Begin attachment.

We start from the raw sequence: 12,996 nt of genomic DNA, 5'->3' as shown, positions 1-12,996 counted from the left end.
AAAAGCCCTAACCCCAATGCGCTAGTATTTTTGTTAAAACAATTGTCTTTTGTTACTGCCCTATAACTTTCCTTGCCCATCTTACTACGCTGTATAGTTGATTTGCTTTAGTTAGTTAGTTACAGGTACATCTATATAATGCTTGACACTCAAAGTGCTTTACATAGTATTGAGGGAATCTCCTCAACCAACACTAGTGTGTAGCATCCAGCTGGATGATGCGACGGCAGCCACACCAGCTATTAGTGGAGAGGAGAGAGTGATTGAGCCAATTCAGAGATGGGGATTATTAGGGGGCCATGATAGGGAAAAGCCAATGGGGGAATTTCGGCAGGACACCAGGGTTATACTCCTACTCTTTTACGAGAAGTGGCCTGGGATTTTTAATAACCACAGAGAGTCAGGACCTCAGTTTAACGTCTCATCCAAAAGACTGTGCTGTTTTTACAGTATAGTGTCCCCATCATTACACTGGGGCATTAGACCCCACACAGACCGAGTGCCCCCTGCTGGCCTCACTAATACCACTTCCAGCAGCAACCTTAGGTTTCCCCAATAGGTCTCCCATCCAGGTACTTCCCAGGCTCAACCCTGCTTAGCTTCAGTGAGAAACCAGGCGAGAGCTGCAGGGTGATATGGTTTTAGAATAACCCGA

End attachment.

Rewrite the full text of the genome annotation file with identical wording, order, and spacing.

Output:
We start from the raw sequence: 12,996 nt of genomic DNA, 5'->3' as shown, positions 1-12,996 counted from the left end.
AAAAGCCCTAACCCCAATGCGCTAGTATTTTTGTTAAAACAATTGTCTTTTGTTACTGCCCTATAACTTTCCTTGCCCATCTTACTACGCTGTATAGTTGATTTGCTTTAGTTAGTTAGTTACAGGTACATCTATATAATGCTTGACACTCAAAGTGCTTTACATAGTATTGAGGGAATCTCCTCAACCAACACTAGTGTGTAGCATCCAGCTGGATGATGCGACGGCAGCCACACCAGCTATTAGTGGAGAGGAGAGAGTGATTGAGCCAATTCAGAGATGGGGATTATTAGGGGGCCATGATAGGGAAAAGCCAATGGGGGAATTTCGGCAGGACACCAGGGTTATACTCCTACTCTTTTACGAGAAGTGGCCTGGGATTTTTAATAACCACAGAGAGTCAGGACCTCAGTTTAACGTCTCATCCAAAAGACTGTGCTGTTTTTACAGTATAGTGTCCCCATCATTACACTGGGGCATTAGACCCCACACAGACCGAGTGCCCCCTGCTGGCCTCACTAATACCACTTCCAGCAGCAACCTTAGGTTTCCCCAATAGGTCTCCCATCCAGGTACTTCCCAGGCTCAACCCTGCTTAGCTTCAGTGAGAAACCAGGCGAGAGCTGCAGGGTGATATGGTTTTAGAATAACCCGA